Chocolate: The Good, The Bad, The Tasty

This article was written by Iowa State University dietetic intern Cecilia Jinks. Cecilia had a great time performing her own chocolate taste test at home with the eager help of her husband.

Valentine's Day is a day in which you show your love through gifts such as chocolate. Whether your sweetheart likes, dark, milk, or white chocolate, you want to make sure you get them nothing but the best!

Here are four indicators to let you know you have chosen the highest quality piece of chocolate:

  • Sight - You want to see a glossy outer appearance with no blemishes or bubbles. Gray areas, also called bloom, could indicate the chocolate was not stored correctly during manufacturing. Bubbles could mean the chocolate was not tempered correctly.
  • Smell - High-quality chocolate should have a strong chocolate scent. If you smell a frozen or spicy scent, that could indicate improper storage.
  • Sound - Good chocolate should have a clean, crisp, and sharp snap when broken. The sound you hear is the crystals in the chocolate cleanly breaking, which indicates the chocolate was both processed and tempered correctly. Milk and white chocolates tend to bend to due having more sugar and milk than dark chocolate.
  • Taste - High-quality chocolate should have a silky-smooth texture with a distinct chocolate flavor. Indicators of low quality include gritty or waxy texture. Good chocolate is made with real cocoa butter and should melt quickly in your mouth or your hand.

So now you know what you're looking for, let's talk about the percentages you see on the wrapper. A high rate of cocoa does not always mean it is a high-quality piece of chocolate. The cocoa percentage is based on the total amount of cocoa in the chocolate liquor, cocoa butter, and cocoa powder in the recipe. As the cocoa percentage increases, the chocolate flavor and color darkness increase, while the sweetness decreases due to the lower amounts of added sugar.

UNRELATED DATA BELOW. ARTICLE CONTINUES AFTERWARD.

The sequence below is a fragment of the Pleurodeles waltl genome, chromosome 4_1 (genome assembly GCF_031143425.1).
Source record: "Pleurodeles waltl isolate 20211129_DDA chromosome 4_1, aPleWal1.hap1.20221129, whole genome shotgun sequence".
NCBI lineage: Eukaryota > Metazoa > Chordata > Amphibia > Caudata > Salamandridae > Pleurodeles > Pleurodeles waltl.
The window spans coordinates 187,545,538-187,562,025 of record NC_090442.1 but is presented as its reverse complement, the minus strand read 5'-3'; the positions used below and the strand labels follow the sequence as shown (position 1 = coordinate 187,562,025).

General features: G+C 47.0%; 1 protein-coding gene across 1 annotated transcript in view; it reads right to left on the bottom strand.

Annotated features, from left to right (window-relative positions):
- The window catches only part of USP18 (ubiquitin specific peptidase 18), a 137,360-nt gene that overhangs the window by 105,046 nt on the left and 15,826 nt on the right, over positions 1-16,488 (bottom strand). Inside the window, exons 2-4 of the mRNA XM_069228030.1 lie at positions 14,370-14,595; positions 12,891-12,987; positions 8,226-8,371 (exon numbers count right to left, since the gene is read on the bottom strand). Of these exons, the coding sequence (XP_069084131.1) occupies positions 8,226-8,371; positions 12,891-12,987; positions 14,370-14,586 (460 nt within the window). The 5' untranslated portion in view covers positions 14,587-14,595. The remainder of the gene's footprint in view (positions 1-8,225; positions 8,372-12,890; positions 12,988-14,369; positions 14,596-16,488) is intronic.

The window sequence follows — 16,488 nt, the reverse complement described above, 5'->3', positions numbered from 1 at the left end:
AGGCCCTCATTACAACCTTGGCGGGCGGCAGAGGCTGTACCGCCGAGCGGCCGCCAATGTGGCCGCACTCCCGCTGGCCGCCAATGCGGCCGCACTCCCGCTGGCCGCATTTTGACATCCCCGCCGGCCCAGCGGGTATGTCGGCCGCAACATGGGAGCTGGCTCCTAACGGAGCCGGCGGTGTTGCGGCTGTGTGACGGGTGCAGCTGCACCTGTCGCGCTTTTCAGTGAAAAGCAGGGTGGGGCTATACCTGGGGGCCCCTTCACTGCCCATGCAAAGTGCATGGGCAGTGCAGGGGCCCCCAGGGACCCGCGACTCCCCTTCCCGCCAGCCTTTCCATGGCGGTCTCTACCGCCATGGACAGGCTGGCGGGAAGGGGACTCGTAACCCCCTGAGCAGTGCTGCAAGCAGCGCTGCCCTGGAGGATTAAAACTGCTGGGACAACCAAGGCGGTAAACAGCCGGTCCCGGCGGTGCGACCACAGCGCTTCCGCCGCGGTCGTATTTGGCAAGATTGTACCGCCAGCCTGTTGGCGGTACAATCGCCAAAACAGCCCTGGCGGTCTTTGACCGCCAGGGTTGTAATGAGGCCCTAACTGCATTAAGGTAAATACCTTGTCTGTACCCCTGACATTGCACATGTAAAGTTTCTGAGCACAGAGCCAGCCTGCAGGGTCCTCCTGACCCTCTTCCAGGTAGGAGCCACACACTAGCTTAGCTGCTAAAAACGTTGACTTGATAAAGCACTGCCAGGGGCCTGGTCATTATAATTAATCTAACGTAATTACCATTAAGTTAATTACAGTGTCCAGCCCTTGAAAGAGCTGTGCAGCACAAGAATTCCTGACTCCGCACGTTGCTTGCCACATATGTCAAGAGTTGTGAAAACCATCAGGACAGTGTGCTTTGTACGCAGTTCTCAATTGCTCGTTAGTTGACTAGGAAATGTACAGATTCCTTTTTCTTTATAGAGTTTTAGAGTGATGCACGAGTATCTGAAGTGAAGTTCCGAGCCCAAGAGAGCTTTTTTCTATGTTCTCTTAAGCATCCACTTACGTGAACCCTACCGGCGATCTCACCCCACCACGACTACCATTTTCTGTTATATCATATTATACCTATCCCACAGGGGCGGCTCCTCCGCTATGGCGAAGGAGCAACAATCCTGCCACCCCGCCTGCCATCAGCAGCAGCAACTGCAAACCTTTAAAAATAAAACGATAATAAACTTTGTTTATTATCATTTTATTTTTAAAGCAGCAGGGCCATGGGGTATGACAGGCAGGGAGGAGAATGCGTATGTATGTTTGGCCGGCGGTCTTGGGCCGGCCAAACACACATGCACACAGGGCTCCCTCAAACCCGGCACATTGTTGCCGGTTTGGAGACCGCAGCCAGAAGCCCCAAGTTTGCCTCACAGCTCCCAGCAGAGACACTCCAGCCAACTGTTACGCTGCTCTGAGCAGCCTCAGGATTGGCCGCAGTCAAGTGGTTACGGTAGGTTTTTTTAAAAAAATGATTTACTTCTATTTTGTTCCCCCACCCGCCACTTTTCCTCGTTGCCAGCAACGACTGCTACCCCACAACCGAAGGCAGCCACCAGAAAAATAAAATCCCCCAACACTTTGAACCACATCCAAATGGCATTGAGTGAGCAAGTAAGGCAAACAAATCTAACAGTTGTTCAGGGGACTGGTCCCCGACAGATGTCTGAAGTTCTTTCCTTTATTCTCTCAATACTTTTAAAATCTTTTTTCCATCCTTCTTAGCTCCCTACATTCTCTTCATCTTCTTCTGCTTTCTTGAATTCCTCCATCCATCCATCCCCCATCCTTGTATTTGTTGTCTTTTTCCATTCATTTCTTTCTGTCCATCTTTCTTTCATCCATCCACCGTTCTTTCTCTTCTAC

Price can come into play when picking out a gift for a loved one. Most chocolate is not cheap, especially when you consider the source of the cocoa beans and any certifications, such as Fair Trade, the chocolate may carry. Those factors may be the reason the chocolate is more expensive to offset the costs for the company. So, when you go to the store, remember the four indicators of high-quality chocolate and you will pick the best chocolate every time no matter the price.

A final factor to consider when choosing chocolate is the potential health benefits. Higher percentages of cocoa have more flavonoids which can help protect your heart. These chocolates are also rich in iron, copper, magnesium, and zinc, which helps to maintain your brain, muscle, bone, nerves, skin, blood circulation, and immune system. If that does not say "I want to keep you around for a long time" than I don't know what will.

Now you have the tools to get the best for the best. You can walk into the store confidently, ready to choose the highest quality of chocolate for your loved one. You may even offer your advice to other nervous shoppers as you walk down that long chocolate aisle. If all else fails, it's the thought that counts.

References:
Warrell. The Difference between Good Chocolate and Bad Chocolate. January 2016.
Ecole Chocolate. Lesson - Tasting Chocolate. 2019.
Epicurious. Chocolate Expert Guesses Cheap vs. Expensive Chocolate|Price Points|Epicurious.